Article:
Topics include: Communicable Diseases, Domestic Violence, Environmental Health, Health Care, Hygiene, Maternal and Child Health, Mental Health, Nutrition Related Diseases, Respiratory Diseases, and Women's Health.

  18. You Have a Right to Be Free from Violence in Your Home: Questions and Answers for Immigrant and Refugee Women. Family Violence Prevention Fund 2 page s . 2006. Arabic Chinese English Korean Russian Spanish Tagalog Vietnamese .

    This multilingual brochure answers crucial questions such as "What is domestic violence?" and "What can I do?" and is appropriate to distribute to clients who are seeking information on domestic violence. 


Resources for Service Providers

  1. Battered Mothers Involved With Child Protective Services: Learning From Immigrant, Refugee, and Indigenous Women’s Experiences. Enos, V. Pualani 103 page s . 2010. English .

    This report presents findings from a project that investigated how child protective services (CPS) can be more responsive to families experiencing domestic violence, how domestic violence advocates can be more effective, and how the community can provide support to families involved with CPS.  This report was updated in 2010.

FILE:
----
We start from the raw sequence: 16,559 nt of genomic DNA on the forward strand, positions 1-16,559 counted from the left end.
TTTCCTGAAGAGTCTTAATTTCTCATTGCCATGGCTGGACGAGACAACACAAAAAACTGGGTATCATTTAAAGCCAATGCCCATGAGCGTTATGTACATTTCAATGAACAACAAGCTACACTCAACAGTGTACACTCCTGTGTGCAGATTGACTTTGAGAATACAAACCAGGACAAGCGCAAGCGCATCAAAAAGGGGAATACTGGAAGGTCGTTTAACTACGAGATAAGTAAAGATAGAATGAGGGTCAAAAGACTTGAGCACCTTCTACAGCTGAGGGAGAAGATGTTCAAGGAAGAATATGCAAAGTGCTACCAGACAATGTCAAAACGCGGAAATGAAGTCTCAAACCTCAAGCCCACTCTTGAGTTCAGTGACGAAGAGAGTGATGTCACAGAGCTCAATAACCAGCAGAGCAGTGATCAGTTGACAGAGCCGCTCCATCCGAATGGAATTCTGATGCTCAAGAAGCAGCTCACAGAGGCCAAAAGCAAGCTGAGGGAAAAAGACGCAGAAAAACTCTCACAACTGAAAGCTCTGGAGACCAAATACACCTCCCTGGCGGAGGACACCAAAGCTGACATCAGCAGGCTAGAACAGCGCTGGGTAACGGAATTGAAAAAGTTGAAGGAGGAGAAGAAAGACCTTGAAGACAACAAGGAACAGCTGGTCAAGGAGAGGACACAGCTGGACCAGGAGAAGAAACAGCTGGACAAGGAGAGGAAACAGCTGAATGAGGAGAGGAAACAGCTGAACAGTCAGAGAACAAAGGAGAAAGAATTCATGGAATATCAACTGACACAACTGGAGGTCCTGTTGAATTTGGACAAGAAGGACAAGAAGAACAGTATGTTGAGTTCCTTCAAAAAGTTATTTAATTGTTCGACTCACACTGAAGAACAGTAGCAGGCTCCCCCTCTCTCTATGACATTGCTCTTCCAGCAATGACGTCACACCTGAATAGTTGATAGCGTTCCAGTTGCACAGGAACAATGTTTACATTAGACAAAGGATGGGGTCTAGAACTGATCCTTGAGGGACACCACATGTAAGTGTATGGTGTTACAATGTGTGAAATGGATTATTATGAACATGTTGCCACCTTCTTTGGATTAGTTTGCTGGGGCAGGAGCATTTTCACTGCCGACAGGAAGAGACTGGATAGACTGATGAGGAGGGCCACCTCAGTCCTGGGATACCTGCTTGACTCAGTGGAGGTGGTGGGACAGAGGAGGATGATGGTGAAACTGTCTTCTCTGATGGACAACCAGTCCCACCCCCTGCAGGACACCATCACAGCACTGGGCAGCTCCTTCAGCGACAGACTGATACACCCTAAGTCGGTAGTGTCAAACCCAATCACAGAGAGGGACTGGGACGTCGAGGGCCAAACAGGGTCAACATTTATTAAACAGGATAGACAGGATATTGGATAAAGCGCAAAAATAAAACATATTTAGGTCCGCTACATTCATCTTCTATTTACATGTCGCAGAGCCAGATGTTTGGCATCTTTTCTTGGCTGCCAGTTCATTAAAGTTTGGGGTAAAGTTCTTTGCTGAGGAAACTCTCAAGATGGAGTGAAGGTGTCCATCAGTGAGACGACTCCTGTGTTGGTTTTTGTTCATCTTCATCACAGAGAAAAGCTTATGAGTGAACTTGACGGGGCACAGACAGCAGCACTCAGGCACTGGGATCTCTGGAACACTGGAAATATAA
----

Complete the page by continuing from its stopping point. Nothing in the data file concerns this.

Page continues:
2. Cultivating Evaluation Capacity: A Guide for Programs Addressing Sexual and Domestic Violence. VERA Institute of Justice page s . 2016. English .

    This guide helps domestic and sexual violence service providers prepare for evaluation efforts. In addition to the publication, Vera has created a new resource hub on its website to provide domestic and sexual violence service providers with access to five Webinars that explore a number of topics addressed in the guide—budgeting, choosing the right evaluator, how to overcome challenges—and provide an inside look at how organizations have applied these lessons in the field.

  3. Cultural Competence in Domestic Violence Services (Website). U.S. Department of Health & Human Services, Administration for Children & Families page s . n.d.. English .